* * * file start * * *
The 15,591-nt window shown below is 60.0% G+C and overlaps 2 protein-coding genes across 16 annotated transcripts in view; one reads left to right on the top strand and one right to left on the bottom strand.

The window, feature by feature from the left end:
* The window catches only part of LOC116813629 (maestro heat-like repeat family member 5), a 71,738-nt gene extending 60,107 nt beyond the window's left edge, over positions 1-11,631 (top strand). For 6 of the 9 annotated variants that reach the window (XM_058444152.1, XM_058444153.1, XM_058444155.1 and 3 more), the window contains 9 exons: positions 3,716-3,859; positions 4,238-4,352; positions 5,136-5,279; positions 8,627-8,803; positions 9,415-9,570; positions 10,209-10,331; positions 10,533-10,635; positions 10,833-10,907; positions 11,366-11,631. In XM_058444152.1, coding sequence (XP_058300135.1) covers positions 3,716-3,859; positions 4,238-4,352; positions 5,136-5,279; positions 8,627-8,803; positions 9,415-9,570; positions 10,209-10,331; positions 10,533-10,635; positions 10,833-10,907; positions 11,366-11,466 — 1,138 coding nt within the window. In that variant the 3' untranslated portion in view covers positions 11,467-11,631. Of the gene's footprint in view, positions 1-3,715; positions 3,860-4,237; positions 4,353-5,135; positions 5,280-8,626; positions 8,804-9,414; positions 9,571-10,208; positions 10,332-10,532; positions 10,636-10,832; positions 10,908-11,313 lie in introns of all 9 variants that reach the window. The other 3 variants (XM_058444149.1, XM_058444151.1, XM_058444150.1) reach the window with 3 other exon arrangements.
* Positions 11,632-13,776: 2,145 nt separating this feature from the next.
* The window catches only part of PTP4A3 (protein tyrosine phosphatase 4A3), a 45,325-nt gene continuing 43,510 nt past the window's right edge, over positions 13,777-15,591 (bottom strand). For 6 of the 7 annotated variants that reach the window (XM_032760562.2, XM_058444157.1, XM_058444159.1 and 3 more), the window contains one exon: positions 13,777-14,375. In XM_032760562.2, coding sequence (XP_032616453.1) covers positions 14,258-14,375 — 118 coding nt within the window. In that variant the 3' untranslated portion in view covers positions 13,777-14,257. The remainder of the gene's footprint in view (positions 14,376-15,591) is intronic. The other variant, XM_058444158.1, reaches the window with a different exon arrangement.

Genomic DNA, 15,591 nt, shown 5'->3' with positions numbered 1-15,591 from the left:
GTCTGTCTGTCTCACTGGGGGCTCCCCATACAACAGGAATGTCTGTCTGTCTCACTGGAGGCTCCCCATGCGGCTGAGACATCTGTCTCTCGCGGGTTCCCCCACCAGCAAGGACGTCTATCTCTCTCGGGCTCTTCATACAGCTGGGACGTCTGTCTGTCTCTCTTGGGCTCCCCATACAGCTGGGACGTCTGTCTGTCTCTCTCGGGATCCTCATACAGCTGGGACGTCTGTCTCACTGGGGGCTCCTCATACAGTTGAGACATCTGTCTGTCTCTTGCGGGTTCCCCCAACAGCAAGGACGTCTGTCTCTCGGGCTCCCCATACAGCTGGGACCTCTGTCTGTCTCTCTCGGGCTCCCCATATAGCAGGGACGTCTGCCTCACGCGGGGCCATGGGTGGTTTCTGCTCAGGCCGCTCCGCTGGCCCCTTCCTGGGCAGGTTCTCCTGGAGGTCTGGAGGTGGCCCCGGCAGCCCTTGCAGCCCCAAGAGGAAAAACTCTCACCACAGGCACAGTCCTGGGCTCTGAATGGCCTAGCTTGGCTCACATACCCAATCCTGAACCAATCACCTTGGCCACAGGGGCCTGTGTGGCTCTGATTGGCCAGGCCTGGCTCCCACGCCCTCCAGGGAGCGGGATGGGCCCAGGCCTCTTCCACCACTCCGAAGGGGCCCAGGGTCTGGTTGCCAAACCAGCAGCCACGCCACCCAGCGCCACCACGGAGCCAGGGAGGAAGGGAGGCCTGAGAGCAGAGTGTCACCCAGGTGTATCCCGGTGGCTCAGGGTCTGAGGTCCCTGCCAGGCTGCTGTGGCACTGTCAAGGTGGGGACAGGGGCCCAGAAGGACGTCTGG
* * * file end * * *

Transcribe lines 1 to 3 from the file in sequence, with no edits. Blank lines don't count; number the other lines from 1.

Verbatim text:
The 15,591-nt window shown below is 60.0% G+C and overlaps 2 protein-coding genes across 16 annotated transcripts in view; one reads left to right on the top strand and one right to left on the bottom strand.

The window, feature by feature from the left end:
* The window catches only part of LOC116813629 (maestro heat-like repeat family member 5), a 71,738-nt gene extending 60,107 nt beyond the window's left edge, over positions 1-11,631 (top strand). For 6 of the 9 annotated variants that reach the window (XM_058444152.1, XM_058444153.1, XM_058444155.1 and 3 more), the window contains 9 exons: positions 3,716-3,859; positions 4,238-4,352; positions 5,136-5,279; positions 8,627-8,803; positions 9,415-9,570; positions 10,209-10,331; positions 10,533-10,635; positions 10,833-10,907; positions 11,366-11,631. In XM_058444152.1, coding sequence (XP_058300135.1) covers positions 3,716-3,859; positions 4,238-4,352; positions 5,136-5,279; positions 8,627-8,803; positions 9,415-9,570; positions 10,209-10,331; positions 10,533-10,635; positions 10,833-10,907; positions 11,366-11,466 — 1,138 coding nt within the window. In that variant the 3' untranslated portion in view covers positions 11,467-11,631. Of the gene's footprint in view, positions 1-3,715; positions 3,860-4,237; positions 4,353-5,135; positions 5,280-8,626; positions 8,804-9,414; positions 9,571-10,208; positions 10,332-10,532; positions 10,636-10,832; positions 10,908-11,313 lie in introns of all 9 variants that reach the window. The other 3 variants (XM_058444149.1, XM_058444151.1, XM_058444150.1) reach the window with 3 other exon arrangements.